Noun and verb knowledge in monolingual preschool children across 17 languages: Data from cross-linguistic lexical tasks (LITMUS-CLT)
Journal article by Ewa Haman, Magdalena Łuniewska, Pernille Hansen, Hanne Gram Simonsen, Shula Chiat, Jovana Bjekić, Agnė Blažienė, Katarzyna Chyl, Ineta Dabašinskienė, Pascale Engel de Abreu, Natalia Gagarina, Anna Gavarró, Gisela Håkansson, Efrat Harel, Elisabeth Holm, Svetlana Kapalková, Sari Kunnari, Chiara Levorato, Josefin Lindgren, Karolina Mieszkowska, Laia Montes Salarich, Anneke Potgieter, Ingeborg Ribu, Natalia Ringblom, Tanja Rinker, Maja Roch, Daniela Slančová, Frenette Southwood, Roberta Tedeschi, Aylin Müge Tuncer, Özlem Ünal-Logacev, Jasmina Vuksanović and Sharon Armon-Lotem in Clinical Linguistics & Phonetics. Special Issue: "Testing Vocabulary in Bilingual Children across Languages," volume 31, issue 11–12, 2017.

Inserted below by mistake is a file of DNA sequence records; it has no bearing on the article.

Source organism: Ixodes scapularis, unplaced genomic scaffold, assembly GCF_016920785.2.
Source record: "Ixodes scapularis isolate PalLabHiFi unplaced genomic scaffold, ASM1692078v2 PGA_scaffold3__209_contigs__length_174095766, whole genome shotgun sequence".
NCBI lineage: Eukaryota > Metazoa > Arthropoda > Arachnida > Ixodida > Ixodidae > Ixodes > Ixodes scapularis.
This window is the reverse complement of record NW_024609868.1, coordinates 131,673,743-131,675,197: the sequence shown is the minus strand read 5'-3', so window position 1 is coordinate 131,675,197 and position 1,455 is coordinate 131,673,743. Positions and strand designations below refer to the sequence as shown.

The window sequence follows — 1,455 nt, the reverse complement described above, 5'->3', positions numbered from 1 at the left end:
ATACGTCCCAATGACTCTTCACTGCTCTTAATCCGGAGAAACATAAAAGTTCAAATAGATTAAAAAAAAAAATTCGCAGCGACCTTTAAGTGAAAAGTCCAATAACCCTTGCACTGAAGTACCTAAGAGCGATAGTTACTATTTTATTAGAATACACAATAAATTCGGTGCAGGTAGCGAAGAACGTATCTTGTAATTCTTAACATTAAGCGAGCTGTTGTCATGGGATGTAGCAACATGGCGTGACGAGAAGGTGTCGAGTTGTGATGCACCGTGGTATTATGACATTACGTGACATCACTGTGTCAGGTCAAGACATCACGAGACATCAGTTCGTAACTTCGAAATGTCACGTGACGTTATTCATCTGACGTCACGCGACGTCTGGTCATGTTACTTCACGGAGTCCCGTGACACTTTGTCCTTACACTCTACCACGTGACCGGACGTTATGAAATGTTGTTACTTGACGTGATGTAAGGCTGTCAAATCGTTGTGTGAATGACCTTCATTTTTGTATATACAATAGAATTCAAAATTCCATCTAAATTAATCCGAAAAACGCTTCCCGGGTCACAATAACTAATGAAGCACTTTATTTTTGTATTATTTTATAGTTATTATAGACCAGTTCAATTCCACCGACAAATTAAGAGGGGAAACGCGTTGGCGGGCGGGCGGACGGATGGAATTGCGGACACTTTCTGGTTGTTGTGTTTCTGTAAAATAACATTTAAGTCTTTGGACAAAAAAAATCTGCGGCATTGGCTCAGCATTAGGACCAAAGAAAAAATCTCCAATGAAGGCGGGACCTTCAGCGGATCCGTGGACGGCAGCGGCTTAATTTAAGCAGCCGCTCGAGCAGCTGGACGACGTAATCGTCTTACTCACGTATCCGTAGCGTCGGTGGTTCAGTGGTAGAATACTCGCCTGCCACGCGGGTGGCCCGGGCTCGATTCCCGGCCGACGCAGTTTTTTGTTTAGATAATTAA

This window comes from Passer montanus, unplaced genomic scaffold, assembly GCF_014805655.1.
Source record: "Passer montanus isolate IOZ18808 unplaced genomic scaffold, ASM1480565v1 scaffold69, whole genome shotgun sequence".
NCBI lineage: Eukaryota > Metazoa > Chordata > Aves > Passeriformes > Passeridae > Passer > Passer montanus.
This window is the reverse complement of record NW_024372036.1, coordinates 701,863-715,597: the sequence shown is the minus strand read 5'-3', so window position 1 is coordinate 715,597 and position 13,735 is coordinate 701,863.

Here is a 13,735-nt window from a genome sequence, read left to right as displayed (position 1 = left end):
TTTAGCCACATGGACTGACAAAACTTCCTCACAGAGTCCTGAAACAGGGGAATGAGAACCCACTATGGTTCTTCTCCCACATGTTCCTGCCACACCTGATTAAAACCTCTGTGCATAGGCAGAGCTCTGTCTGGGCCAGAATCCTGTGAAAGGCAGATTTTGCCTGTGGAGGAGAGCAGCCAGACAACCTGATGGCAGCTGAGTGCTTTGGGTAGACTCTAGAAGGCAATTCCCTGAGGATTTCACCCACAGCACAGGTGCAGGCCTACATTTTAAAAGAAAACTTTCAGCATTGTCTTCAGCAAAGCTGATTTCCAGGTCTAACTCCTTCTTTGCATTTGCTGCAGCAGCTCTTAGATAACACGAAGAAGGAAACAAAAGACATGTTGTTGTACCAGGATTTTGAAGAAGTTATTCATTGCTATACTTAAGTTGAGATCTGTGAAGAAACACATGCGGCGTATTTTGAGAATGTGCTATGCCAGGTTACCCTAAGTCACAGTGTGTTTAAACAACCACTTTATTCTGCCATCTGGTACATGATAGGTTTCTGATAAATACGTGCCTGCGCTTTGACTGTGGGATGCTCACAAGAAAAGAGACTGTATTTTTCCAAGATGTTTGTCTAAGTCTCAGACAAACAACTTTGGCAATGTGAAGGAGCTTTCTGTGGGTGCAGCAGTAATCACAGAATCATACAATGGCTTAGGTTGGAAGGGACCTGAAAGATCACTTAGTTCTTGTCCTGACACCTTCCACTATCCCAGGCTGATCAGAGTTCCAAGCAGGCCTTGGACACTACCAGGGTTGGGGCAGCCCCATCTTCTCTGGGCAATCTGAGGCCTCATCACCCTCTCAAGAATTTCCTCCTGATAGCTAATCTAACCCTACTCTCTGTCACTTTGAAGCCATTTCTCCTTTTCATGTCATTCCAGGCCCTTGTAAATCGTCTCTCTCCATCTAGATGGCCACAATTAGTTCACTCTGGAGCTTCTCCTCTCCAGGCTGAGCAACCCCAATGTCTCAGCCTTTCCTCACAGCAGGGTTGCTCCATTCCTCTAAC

This article investigates the cross-linguistic comparability of the newly developed lexical assessment tool Cross-linguistic Lexical Tasks (LITMUS-CLT). LITMUS-CLT is a part the Language Impairment Testing in Multilingual Settings (LITMUS) battery (Armon-Lotem, de Jong & Meir, 2015). Here we analyse results on receptive and expressive word knowledge tasks for nouns and verbs across 17 languages from eight different language families: Baltic (Lithuanian), Bantu (isiXhosa), Finnic (Finnish), Germanic (Afrikaans, British English, South African English, German, Luxembourgish, Norwegian, Swedish), Romance (Catalan, Italian), Semitic (Hebrew), Slavic (Polish, Serbian, Slovak) and Turkic (Turkish). The participants were 639 monolingual children aged 3;0–6;11 living in 15 different countries. Differences in vocabulary size were small between 16 of the languages; but isiXhosa-speaking children knew significantly fewer words than speakers of the other languages. There was a robust effect of word class: accuracy was higher for nouns than verbs. Furthermore, comprehension was more advanced than production. Results are discussed in the context of cross-linguistic comparisons of lexical development in monolingual and bilingual populations.